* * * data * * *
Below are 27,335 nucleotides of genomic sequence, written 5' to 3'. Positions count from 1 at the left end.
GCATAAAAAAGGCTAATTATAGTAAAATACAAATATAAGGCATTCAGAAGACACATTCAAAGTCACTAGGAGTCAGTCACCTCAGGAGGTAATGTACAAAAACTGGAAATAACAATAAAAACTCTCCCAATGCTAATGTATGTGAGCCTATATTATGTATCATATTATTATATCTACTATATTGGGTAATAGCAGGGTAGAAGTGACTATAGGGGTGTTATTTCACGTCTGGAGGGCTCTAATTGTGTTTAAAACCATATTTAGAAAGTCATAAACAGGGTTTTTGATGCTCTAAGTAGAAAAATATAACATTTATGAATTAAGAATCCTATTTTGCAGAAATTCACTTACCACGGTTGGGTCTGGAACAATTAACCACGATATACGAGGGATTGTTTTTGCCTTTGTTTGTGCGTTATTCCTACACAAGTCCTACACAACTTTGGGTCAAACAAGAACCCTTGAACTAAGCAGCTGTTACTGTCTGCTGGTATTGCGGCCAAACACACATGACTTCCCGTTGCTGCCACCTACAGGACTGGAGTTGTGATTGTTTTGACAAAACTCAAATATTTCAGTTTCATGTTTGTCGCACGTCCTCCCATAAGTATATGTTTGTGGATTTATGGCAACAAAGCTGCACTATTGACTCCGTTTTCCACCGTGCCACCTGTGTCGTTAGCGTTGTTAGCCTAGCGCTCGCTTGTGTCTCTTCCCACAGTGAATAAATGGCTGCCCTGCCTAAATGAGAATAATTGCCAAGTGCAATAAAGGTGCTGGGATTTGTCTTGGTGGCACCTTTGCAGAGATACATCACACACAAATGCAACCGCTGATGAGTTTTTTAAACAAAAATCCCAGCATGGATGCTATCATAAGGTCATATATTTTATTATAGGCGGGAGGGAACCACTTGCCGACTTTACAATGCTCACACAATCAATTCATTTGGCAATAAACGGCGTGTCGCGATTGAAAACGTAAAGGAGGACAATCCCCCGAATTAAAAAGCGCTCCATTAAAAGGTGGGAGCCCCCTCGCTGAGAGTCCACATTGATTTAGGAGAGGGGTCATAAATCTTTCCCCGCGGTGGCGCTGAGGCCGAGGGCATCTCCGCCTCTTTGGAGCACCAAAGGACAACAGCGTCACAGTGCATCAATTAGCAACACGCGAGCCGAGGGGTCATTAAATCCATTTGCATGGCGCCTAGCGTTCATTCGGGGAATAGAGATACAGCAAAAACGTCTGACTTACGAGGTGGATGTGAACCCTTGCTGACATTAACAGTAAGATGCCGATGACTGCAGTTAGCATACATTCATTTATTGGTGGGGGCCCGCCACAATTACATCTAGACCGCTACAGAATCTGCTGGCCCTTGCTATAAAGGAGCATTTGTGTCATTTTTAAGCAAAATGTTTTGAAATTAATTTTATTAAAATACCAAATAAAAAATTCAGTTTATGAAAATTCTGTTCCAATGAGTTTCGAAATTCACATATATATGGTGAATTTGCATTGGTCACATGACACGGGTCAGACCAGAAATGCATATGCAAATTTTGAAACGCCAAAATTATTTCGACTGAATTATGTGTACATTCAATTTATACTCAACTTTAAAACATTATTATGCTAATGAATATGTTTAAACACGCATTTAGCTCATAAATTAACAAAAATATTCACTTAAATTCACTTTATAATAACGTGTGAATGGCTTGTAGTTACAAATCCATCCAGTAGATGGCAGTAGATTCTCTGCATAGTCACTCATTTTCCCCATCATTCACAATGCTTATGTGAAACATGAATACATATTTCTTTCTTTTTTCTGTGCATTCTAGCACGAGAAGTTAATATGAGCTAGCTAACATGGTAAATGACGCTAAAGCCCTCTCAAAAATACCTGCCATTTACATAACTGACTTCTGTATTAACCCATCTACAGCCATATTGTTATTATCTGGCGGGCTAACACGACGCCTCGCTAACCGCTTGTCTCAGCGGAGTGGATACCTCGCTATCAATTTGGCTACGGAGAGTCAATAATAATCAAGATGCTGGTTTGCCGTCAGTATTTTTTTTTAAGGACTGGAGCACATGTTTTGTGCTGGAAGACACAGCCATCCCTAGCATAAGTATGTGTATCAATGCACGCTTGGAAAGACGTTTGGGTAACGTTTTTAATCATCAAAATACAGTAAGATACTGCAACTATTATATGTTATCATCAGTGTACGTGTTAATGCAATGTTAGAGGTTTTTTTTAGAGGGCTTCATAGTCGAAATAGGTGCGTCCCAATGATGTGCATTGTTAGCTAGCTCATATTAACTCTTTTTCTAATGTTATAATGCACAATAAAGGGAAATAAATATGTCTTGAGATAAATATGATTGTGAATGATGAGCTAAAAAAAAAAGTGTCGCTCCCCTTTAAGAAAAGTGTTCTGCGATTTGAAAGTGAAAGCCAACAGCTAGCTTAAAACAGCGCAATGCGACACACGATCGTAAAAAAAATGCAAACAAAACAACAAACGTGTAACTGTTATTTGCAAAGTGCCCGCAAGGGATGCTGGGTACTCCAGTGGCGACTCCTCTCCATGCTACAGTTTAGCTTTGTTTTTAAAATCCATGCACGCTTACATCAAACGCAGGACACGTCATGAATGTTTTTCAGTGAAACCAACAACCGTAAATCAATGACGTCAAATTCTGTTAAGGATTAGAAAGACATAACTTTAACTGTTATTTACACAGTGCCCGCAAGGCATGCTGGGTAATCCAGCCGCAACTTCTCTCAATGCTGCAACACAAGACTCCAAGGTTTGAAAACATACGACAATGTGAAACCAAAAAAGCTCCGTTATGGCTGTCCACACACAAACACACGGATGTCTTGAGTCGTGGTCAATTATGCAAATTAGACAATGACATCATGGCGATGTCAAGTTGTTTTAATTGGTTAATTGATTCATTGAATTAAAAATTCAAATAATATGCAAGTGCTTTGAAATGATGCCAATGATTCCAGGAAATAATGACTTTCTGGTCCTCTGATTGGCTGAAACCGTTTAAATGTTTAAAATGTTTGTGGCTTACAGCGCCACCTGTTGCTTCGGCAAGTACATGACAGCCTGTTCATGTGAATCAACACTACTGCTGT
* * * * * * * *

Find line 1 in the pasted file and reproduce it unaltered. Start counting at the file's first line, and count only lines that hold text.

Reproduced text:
Below are 27,335 nucleotides of genomic sequence, written 5' to 3'. Positions count from 1 at the left end.